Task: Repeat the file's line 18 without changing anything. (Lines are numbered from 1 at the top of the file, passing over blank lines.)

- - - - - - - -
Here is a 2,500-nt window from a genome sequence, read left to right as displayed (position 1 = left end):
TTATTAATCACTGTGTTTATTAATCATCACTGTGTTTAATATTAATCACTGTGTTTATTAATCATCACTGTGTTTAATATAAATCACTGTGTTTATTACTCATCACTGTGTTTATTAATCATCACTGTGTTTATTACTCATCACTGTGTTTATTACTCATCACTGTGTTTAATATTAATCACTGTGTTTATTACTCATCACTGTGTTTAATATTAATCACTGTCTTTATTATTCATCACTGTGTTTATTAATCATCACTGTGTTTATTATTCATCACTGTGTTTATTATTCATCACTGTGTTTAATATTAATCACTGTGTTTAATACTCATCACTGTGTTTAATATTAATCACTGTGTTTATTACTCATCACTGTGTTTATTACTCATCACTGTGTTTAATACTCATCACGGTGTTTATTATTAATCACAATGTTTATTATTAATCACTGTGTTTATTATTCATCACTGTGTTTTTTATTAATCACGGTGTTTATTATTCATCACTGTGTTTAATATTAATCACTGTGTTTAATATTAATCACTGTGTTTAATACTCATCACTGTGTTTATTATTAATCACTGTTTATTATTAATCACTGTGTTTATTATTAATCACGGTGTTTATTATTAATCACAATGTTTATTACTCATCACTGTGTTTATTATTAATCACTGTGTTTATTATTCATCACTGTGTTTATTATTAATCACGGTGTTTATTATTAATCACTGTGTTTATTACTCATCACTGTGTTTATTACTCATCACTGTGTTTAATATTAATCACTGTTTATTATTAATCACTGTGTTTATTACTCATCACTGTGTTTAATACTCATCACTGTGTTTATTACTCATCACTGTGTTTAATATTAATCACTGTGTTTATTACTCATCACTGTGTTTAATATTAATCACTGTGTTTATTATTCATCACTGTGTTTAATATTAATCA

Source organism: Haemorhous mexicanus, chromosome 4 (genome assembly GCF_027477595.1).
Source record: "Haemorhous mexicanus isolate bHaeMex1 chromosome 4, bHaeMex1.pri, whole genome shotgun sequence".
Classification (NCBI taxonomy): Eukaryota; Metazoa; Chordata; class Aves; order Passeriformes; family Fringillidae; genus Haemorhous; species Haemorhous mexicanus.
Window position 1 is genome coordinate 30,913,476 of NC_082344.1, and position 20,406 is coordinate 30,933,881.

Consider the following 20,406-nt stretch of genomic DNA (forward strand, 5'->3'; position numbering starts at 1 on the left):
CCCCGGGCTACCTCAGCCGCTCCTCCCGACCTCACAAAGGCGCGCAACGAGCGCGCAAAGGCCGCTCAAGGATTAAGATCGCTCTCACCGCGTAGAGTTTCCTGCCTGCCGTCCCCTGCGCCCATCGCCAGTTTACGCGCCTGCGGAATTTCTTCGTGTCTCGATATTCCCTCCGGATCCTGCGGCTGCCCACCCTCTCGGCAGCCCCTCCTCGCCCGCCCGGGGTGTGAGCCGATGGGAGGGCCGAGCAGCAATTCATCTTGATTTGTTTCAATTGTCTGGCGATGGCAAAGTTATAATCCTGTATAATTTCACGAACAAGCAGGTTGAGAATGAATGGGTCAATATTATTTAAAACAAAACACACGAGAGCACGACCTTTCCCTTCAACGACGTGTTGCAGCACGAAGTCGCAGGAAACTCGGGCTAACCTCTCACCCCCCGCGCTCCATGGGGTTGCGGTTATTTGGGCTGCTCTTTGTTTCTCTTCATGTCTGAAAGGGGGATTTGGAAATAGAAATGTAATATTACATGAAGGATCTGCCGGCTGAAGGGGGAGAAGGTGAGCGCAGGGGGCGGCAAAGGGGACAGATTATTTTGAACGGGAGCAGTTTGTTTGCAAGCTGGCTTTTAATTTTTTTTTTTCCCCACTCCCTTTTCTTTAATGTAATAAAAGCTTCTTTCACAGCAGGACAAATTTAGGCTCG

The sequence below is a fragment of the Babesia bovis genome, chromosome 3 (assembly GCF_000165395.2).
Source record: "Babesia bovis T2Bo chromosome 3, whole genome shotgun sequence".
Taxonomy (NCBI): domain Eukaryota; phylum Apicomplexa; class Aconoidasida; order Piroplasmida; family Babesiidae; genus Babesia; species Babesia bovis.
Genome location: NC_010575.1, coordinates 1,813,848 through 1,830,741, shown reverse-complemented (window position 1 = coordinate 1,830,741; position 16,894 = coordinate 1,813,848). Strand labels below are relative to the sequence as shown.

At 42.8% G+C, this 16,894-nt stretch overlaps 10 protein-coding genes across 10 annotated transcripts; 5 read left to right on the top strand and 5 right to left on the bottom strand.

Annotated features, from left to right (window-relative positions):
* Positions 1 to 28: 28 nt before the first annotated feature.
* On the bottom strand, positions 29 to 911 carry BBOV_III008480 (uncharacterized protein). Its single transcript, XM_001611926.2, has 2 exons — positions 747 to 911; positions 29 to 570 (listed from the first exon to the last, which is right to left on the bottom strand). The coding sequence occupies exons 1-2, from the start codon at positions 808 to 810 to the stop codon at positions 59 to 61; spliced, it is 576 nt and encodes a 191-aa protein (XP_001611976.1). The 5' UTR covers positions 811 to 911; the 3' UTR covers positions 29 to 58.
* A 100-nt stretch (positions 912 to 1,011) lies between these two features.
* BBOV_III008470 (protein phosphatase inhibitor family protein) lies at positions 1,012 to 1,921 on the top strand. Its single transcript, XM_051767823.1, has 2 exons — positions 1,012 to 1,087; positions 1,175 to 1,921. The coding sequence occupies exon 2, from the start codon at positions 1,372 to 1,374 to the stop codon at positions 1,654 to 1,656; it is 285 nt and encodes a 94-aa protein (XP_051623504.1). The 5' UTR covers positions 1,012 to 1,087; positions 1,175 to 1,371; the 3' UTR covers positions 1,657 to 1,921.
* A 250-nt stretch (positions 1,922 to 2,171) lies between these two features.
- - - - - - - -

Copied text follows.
* BBOV_III008470 (protein phosphatase inhibitor family protein) lies at positions 1,012 to 1,921 on the top strand. Its single transcript, XM_051767823.1, has 2 exons — positions 1,012 to 1,087; positions 1,175 to 1,921. The coding sequence occupies exon 2, from the start codon at positions 1,372 to 1,374 to the stop codon at positions 1,654 to 1,656; it is 285 nt and encodes a 94-aa protein (XP_051623504.1). The 5' UTR covers positions 1,012 to 1,087; positions 1,175 to 1,371; the 3' UTR covers positions 1,657 to 1,921.